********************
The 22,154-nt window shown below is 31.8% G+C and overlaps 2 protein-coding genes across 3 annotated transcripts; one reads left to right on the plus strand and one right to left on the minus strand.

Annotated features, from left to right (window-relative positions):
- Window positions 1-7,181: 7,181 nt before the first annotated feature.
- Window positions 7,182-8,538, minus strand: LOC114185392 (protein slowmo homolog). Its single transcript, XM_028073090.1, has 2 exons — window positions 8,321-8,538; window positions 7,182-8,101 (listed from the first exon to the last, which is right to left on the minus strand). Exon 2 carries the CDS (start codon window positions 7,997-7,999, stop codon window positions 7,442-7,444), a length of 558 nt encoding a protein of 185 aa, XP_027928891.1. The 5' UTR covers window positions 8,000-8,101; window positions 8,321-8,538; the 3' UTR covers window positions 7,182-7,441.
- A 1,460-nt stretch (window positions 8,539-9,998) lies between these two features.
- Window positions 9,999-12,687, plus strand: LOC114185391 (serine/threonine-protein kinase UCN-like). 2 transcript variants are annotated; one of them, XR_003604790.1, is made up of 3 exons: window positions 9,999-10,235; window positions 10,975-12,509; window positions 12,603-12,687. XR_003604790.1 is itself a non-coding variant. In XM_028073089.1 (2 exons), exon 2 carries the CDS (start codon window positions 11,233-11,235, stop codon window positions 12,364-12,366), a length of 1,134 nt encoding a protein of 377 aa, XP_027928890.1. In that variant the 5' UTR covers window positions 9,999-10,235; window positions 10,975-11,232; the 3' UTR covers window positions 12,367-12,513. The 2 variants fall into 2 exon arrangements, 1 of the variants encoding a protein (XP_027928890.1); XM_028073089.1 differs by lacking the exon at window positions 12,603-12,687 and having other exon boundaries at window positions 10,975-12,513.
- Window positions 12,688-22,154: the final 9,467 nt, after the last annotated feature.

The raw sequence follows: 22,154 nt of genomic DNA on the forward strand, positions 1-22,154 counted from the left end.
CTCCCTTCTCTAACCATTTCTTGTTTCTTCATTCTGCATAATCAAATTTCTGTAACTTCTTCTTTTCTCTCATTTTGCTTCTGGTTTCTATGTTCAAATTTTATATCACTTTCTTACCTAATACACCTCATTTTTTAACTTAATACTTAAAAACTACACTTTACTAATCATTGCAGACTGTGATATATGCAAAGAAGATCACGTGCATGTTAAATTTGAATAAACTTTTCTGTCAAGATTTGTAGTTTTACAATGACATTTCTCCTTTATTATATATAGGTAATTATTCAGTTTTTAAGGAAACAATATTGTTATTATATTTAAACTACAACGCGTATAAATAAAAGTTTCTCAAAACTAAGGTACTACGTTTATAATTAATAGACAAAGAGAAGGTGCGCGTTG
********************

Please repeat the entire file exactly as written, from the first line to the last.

The 22,154-nt window shown below is 31.8% G+C and overlaps 2 protein-coding genes across 3 annotated transcripts; one reads left to right on the plus strand and one right to left on the minus strand.

Annotated features, from left to right (window-relative positions):
- Window positions 1-7,181: 7,181 nt before the first annotated feature.
- Window positions 7,182-8,538, minus strand: LOC114185392 (protein slowmo homolog). Its single transcript, XM_028073090.1, has 2 exons — window positions 8,321-8,538; window positions 7,182-8,101 (listed from the first exon to the last, which is right to left on the minus strand). Exon 2 carries the CDS (start codon window positions 7,997-7,999, stop codon window positions 7,442-7,444), a length of 558 nt encoding a protein of 185 aa, XP_027928891.1. The 5' UTR covers window positions 8,000-8,101; window positions 8,321-8,538; the 3' UTR covers window positions 7,182-7,441.
- A 1,460-nt stretch (window positions 8,539-9,998) lies between these two features.
- Window positions 9,999-12,687, plus strand: LOC114185391 (serine/threonine-protein kinase UCN-like). 2 transcript variants are annotated; one of them, XR_003604790.1, is made up of 3 exons: window positions 9,999-10,235; window positions 10,975-12,509; window positions 12,603-12,687. XR_003604790.1 is itself a non-coding variant. In XM_028073089.1 (2 exons), exon 2 carries the CDS (start codon window positions 11,233-11,235, stop codon window positions 12,364-12,366), a length of 1,134 nt encoding a protein of 377 aa, XP_027928890.1. In that variant the 5' UTR covers window positions 9,999-10,235; window positions 10,975-11,232; the 3' UTR covers window positions 12,367-12,513. The 2 variants fall into 2 exon arrangements, 1 of the variants encoding a protein (XP_027928890.1); XM_028073089.1 differs by lacking the exon at window positions 12,603-12,687 and having other exon boundaries at window positions 10,975-12,513.
- Window positions 12,688-22,154: the final 9,467 nt, after the last annotated feature.

The raw sequence follows: 22,154 nt of genomic DNA on the forward strand, positions 1-22,154 counted from the left end.
CTCCCTTCTCTAACCATTTCTTGTTTCTTCATTCTGCATAATCAAATTTCTGTAACTTCTTCTTTTCTCTCATTTTGCTTCTGGTTTCTATGTTCAAATTTTATATCACTTTCTTACCTAATACACCTCATTTTTTAACTTAATACTTAAAAACTACACTTTACTAATCATTGCAGACTGTGATATATGCAAAGAAGATCACGTGCATGTTAAATTTGAATAAACTTTTCTGTCAAGATTTGTAGTTTTACAATGACATTTCTCCTTTATTATATATAGGTAATTATTCAGTTTTTAAGGAAACAATATTGTTATTATATTTAAACTACAACGCGTATAAATAAAAGTTTCTCAAAACTAAGGTACTACGTTTATAATTAATAGACAAAGAGAAGGTGCGCGTTG